The Upshot

So if we assume that Rose is going to show up to training camp with a rebuilt perimeter stroke, what will it mean for the Bulls?

On the surface, it's obvious: Chicago's offense would enjoy vastly improved spacing. That would enable the Bulls to do more damage with cutters, on post-ups and in the pick-and-roll.

If we skip over Rose's abbreviated 2011-12 and look at the last full season he played (2010-11), Chicago's offensive limitations were clear. Per Synergy Sports (subscription required), the Bulls were the least efficient team in the league when the big man received the ball in pick-and-roll sets. They also ranked 22nd in points per play on post-ups, and despite having Kyle Korver on the roster, just 21st in spot-up efficiency.

Just look at how congested the middle of the floor is in this still from the 2010-11 playoffs.

Because Rose was such a nonthreatening figure from the outside, defenses had the ability to sag off and clog the lane. The result was a Bulls offense that had to do many things the hard way.

Of course, because Rose was such a transcendent talent two years ago, Chicago still managed to post the league's No. 12 offensive rating in 2010-11, per ESPN. And in 2011-12, when Rose played just 39 games, the Bulls climbed all the way to No. 5.

When Rose is on the floor, the Bulls' offense isn't bad. In fact, it's actually pretty good. But it could be great if he were to add an outside shot to his repertoire.


Bigger Picture

Rose's jumper is significant in a way that goes beyond the nuts and bolts of Chicago's offensive options.

Essentially, we know that the Bulls are little more than a first-round playoff out if he isn't on the floor. Without him, their offense just isn't good enough, and guys who should be filling limited roles are forced to take on more responsibility than their talents warrant.

We also know that the Bulls can compete for a ring when he's in the lineup. Their league-best win totals in the last two seasons he played attest to that.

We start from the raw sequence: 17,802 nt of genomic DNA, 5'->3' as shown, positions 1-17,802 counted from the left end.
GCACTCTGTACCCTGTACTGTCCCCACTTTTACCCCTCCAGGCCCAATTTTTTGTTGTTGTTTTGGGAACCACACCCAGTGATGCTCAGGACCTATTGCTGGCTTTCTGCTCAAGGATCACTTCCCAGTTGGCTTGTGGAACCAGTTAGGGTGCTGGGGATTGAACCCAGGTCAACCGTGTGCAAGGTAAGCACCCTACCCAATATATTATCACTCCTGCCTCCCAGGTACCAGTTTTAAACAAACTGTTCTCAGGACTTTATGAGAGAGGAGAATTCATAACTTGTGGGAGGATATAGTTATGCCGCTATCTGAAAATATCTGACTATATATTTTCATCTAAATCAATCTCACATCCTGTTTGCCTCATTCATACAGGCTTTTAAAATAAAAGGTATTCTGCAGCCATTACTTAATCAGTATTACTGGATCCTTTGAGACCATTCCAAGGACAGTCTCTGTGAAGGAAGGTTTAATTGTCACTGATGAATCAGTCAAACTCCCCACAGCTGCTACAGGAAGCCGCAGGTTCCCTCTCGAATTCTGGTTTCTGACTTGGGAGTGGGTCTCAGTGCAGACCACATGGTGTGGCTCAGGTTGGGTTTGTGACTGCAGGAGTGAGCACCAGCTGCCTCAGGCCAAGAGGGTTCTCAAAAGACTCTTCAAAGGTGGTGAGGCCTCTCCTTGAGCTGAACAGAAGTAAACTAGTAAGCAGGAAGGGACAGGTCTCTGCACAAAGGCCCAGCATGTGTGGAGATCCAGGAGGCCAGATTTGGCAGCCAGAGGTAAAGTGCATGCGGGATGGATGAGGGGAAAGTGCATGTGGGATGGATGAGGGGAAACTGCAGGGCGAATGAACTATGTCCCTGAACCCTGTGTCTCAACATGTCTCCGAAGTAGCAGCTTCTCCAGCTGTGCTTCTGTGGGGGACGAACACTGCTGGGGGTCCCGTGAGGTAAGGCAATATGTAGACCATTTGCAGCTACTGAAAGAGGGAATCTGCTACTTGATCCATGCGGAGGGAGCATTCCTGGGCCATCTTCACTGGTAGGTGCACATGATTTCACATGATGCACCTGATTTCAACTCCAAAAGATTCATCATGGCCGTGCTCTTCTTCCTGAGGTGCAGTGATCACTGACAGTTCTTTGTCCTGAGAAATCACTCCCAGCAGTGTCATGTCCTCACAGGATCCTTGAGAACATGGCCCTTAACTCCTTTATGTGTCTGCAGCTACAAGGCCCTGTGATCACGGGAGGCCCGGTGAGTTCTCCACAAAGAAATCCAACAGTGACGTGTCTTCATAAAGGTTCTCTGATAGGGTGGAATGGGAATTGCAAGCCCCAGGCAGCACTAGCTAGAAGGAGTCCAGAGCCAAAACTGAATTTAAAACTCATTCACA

And that's why his jumper matters so much. A few easy hoops from the outside might help Rose reduce the considerable number of hard falls, violent cuts and mid-air collisions that have always been such a big part of his aggressive style.

Put another way, if Rose can knock down jumpers, he stands a much better chance of retaining his effectiveness without exposing himself to so much risk.

Remember, this is a guy who was breaking down before he tore his ACL. Half of his 2011-12 season was lost to various nicks and bruises, so it's clearly not just the recurrence of a catastrophic injury that Rose must avoid.

Chicago can't win without Rose on the floor, and the best way for him to stay healthy is to add a weapon that keeps him out of harm's way. It's really that simple.


Another Level

Making sure Rose stays healthy is going to be necessary for the Bulls to win a title, but it might not be enough on its own. That's because the rest of the East's top-end teams have gotten better since he last suited up.

The Miami Heat reached another level last year, putting together one of the most dominant regular seasons the league has seen in years.

The Indiana Pacers are bringing back a starting five that got to within a game of the NBA Finals, only now there's a healthy Danny Granger and a capable bench in place as support.

The Brooklyn Nets broke the bank this past summer, and the usual suspects out West are more dangerous than ever. Basically, the NBA that Rose is rejoining features a tougher road to the Larry O'Brien trophy than ever.

With Rose, Chicago has been very good. But to take the next step in its evolution, the one that elevates it to elite, championship-favorite status, Rose needs to be better than ever.

An improved jumper would be a good place to start.